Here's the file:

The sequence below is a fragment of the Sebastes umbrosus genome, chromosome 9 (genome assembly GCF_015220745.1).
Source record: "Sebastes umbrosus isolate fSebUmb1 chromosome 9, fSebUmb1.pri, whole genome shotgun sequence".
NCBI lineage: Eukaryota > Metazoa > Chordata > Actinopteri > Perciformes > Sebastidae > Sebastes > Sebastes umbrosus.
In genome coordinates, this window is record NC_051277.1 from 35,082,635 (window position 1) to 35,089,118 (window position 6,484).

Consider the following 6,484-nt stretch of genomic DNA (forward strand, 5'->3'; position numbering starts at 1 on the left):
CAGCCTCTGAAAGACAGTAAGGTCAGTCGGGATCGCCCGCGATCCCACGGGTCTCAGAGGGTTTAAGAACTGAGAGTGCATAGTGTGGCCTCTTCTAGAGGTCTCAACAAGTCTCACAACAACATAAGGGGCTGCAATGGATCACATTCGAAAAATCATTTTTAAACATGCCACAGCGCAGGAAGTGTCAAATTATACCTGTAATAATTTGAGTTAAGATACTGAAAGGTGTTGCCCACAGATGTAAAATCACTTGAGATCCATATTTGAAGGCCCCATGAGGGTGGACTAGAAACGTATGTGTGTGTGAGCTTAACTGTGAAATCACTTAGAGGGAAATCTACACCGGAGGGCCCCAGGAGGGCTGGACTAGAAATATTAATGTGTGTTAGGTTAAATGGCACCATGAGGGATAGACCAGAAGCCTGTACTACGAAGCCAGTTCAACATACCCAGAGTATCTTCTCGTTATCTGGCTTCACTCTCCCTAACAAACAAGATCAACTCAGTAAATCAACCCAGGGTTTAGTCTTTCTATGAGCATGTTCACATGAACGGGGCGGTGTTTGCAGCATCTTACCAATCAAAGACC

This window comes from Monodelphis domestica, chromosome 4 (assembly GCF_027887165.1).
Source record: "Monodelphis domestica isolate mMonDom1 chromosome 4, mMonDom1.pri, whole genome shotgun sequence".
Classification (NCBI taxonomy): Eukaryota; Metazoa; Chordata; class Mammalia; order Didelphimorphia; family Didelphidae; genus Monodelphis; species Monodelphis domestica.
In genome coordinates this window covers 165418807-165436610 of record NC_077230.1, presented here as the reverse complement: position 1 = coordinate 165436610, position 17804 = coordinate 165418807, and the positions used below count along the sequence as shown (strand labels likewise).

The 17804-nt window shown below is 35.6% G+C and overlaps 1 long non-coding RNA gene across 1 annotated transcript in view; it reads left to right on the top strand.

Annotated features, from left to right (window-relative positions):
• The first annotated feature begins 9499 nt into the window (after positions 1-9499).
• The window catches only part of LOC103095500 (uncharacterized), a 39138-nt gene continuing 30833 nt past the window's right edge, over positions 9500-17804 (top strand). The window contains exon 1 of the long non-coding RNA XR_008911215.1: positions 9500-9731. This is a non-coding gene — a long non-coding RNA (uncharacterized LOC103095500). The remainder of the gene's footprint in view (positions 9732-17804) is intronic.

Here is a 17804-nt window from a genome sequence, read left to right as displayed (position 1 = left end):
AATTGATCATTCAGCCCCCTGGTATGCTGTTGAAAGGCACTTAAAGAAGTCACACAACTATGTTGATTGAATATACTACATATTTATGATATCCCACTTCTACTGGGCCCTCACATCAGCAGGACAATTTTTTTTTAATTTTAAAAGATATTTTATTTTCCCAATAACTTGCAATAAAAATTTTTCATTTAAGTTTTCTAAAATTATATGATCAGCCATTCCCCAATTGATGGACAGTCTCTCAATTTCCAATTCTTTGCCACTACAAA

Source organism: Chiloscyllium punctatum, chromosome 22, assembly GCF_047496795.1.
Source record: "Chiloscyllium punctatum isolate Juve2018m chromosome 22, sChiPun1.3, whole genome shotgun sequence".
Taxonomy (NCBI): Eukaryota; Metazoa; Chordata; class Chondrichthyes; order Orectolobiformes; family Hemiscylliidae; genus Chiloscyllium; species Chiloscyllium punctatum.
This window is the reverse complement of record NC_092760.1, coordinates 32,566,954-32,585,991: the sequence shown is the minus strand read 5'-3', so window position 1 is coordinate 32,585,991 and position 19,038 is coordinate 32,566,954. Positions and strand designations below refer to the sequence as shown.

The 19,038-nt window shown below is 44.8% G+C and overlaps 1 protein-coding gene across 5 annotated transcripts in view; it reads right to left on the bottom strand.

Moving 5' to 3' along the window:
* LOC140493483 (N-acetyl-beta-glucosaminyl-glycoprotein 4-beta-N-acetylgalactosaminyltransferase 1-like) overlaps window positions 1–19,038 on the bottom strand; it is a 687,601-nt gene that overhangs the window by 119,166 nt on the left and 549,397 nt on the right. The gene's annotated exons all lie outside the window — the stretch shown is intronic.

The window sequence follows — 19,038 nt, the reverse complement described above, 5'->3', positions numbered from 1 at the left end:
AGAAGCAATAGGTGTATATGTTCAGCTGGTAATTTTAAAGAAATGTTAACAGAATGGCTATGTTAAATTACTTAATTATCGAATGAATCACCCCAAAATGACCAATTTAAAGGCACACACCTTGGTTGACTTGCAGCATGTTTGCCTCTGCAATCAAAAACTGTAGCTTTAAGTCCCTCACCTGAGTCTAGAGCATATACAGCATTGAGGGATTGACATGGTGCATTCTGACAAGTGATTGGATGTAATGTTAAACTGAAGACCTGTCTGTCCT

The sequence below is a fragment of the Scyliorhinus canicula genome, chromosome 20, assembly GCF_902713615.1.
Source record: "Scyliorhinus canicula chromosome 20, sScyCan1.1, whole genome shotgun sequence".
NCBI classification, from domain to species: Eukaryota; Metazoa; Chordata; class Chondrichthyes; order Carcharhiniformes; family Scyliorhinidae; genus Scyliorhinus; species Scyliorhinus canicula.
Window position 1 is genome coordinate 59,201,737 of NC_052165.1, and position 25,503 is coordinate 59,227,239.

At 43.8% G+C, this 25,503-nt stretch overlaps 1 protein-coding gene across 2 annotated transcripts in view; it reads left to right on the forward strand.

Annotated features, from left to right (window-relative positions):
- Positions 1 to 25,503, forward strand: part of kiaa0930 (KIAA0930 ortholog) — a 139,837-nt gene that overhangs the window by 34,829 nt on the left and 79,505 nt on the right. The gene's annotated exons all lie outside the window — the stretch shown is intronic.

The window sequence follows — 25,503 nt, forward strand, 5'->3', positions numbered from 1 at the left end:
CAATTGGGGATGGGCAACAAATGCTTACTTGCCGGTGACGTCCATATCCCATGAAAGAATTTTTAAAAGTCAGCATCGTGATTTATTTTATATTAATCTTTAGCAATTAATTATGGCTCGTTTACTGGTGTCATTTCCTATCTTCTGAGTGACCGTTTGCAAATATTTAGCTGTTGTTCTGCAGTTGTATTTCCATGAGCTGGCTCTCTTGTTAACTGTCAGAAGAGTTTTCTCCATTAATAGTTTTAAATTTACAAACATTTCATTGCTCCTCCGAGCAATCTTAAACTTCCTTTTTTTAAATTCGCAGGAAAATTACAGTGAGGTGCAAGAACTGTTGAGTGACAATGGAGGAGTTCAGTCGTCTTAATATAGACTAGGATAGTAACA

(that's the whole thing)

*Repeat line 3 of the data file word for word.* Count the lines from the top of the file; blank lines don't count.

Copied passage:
NCBI lineage: Eukaryota > Metazoa > Chordata > Actinopteri > Perciformes > Sebastidae > Sebastes > Sebastes umbrosus.